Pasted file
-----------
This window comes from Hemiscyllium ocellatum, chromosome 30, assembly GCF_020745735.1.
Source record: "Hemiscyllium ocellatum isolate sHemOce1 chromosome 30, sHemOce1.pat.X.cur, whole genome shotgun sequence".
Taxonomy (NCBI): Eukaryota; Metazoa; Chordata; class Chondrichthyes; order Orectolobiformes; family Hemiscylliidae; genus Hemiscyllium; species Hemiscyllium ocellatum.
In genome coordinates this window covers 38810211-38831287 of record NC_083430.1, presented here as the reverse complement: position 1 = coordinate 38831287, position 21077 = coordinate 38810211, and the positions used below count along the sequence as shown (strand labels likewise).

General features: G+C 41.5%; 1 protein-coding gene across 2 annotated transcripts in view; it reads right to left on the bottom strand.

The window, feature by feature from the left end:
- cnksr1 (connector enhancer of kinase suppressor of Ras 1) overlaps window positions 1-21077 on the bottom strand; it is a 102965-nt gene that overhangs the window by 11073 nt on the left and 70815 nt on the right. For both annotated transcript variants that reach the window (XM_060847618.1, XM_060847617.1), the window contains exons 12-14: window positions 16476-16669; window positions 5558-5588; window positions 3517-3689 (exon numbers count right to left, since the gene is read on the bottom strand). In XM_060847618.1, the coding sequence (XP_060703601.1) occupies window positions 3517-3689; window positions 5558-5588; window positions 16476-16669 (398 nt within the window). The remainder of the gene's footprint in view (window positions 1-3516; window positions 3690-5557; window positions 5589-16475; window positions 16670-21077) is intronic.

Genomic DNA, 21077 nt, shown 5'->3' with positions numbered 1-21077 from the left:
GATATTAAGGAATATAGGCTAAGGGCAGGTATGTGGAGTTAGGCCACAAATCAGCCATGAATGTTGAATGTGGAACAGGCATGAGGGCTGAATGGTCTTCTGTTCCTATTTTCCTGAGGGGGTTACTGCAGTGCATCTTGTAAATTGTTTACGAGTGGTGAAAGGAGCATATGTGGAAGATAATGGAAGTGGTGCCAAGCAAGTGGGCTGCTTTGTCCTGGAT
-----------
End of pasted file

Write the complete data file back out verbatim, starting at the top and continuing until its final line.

This window comes from Hemiscyllium ocellatum, chromosome 30, assembly GCF_020745735.1.
Source record: "Hemiscyllium ocellatum isolate sHemOce1 chromosome 30, sHemOce1.pat.X.cur, whole genome shotgun sequence".
Taxonomy (NCBI): Eukaryota; Metazoa; Chordata; class Chondrichthyes; order Orectolobiformes; family Hemiscylliidae; genus Hemiscyllium; species Hemiscyllium ocellatum.
In genome coordinates this window covers 38810211-38831287 of record NC_083430.1, presented here as the reverse complement: position 1 = coordinate 38831287, position 21077 = coordinate 38810211, and the positions used below count along the sequence as shown (strand labels likewise).

General features: G+C 41.5%; 1 protein-coding gene across 2 annotated transcripts in view; it reads right to left on the bottom strand.

The window, feature by feature from the left end:
- cnksr1 (connector enhancer of kinase suppressor of Ras 1) overlaps window positions 1-21077 on the bottom strand; it is a 102965-nt gene that overhangs the window by 11073 nt on the left and 70815 nt on the right. For both annotated transcript variants that reach the window (XM_060847618.1, XM_060847617.1), the window contains exons 12-14: window positions 16476-16669; window positions 5558-5588; window positions 3517-3689 (exon numbers count right to left, since the gene is read on the bottom strand). In XM_060847618.1, the coding sequence (XP_060703601.1) occupies window positions 3517-3689; window positions 5558-5588; window positions 16476-16669 (398 nt within the window). The remainder of the gene's footprint in view (window positions 1-3516; window positions 3690-5557; window positions 5589-16475; window positions 16670-21077) is intronic.

Genomic DNA, 21077 nt, shown 5'->3' with positions numbered 1-21077 from the left:
GATATTAAGGAATATAGGCTAAGGGCAGGTATGTGGAGTTAGGCCACAAATCAGCCATGAATGTTGAATGTGGAACAGGCATGAGGGCTGAATGGTCTTCTGTTCCTATTTTCCTGAGGGGGTTACTGCAGTGCATCTTGTAAATTGTTTACGAGTGGTGAAAGGAGCATATGTGGAAGATAATGGAAGTGGTGCCAAGCAAGTGGGCTGCTTTGTCCTGGAT